Regular engagement with music and singing gives children something different, but equally vital. It is an important path to emotional literacy, enabling children to communicate more effectively, form better relationships, navigate social complexities and be better prepared to deal with the challenges that life inevitably throws up. This year especially, we owe our children everything that music has to offer!

The Review of Music Education in England, published by the Department for Education and the DCMS in 2011, showed that the government recognised the importance of singing in schools, and were prepared to advocate for it.

In the report, Darren Henley, now chief executive of Arts Council England, recommended that “Singing should be an important part of every child’s school life from Early Years through until at least Key Stage 3”, and called for clear resources to be made available to help give primary school teachers greater confidence when teaching singing and music.

For nearly 18 months, Department for Education guidance during the covid pandemic has caused widespread confusion regarding whether singing in schools is even allowed. Read through their advice and recommendations carefully enough, however, and it is apparent that singing in schools is actually permitted, but we have still yet to see a positive statement encouraging the return of singing in the classroom.

Back in September 2020 when schools reopened after the first lockdown, government advice permitted a maximum of 15 children singing together. Just a month later, in October, the publication of the government commissioned PERFORM study gave advice on adequate ventilation but stopped short of saying that the limit on numbers singing together had been dropped.

The latest guidance, released on 10th May 2021, says, “There may, however, be an additional risk of infection in environments where singing, chanting, playing wind or brass instruments, dance or drama takes place. Singing, wind and brass instrument playing can be undertaken in line with this and other guidance”.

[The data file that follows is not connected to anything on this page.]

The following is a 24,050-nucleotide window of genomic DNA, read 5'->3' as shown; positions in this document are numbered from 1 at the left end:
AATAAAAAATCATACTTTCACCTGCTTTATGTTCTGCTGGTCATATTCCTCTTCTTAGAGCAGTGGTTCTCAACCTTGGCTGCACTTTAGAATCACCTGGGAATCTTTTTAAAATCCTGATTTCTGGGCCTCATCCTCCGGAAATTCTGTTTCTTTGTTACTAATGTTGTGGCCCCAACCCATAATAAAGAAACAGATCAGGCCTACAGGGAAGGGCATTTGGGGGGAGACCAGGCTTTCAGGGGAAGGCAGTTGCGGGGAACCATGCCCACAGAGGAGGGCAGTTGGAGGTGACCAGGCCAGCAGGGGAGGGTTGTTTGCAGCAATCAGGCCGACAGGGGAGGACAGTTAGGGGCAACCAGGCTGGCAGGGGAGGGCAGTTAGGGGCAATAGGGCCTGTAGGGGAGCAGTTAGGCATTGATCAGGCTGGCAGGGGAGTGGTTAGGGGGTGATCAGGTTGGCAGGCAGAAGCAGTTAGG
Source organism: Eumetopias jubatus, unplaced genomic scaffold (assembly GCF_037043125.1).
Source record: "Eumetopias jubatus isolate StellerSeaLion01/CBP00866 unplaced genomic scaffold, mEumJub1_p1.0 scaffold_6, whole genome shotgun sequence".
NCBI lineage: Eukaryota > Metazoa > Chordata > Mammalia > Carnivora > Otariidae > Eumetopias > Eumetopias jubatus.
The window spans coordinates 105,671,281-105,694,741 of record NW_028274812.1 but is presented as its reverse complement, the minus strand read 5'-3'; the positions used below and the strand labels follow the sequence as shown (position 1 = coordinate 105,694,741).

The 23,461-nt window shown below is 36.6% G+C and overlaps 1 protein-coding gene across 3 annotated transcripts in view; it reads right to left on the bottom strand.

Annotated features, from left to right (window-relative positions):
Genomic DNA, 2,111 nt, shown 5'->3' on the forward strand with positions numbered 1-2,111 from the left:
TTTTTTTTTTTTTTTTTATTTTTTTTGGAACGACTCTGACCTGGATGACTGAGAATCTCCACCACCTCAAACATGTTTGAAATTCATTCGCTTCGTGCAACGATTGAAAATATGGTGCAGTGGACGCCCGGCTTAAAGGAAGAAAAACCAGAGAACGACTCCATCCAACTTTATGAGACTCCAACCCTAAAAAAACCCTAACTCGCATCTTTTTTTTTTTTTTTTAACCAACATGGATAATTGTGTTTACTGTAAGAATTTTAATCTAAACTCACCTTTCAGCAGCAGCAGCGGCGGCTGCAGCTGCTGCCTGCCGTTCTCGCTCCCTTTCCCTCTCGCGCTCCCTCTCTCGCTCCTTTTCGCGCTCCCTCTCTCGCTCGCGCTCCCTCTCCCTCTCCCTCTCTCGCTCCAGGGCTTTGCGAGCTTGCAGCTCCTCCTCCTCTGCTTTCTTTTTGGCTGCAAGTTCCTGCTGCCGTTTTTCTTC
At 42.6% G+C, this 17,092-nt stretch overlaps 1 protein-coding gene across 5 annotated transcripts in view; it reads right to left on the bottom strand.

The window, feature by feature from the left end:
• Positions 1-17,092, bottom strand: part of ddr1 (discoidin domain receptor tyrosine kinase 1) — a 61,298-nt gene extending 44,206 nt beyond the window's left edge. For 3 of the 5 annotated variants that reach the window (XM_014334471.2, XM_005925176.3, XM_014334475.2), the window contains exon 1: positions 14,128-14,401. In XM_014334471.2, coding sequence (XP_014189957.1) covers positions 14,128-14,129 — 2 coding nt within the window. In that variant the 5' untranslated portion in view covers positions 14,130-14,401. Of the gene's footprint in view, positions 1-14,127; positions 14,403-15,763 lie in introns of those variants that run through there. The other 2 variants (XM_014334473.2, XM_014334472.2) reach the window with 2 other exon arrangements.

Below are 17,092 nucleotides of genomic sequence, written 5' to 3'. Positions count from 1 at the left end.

Yet, earlier advice in the same document clearly advocates for the teaching of music as part of the curriculum to continue as normal “especially as this builds pupils’ confidence and supports their wellbeing”.

 This contradiction, urging teachers to carry on as normal whilst simultaneously following vague guidance which suggests they can’t do so, has made it even harder for schools to see how they can offer meaningful musical experiences for their pupils.

It is no wonder that this has encouraged a temptation towards a recovery curriculum that focuses only on ‘core subject repair’, and trades off music and singing, depriving teachers of the confidence to use an important tool in their pupils’ growth and recovery.

Children do not just need to learn; they need to fall in love with learning again. They don’t just need to be with their friends, they need to build confidence, ambition and shared experiences.

The disruption we have all experienced this year has been unprecedented in modern history, and our political leaders have had many very difficult decisions to make. Now though, we need the government unambiguously to honour our education professionals and be active in helping our pupils’ mental health by clearly and positively stating once again that singing is a vital and safe part of our children’s school life.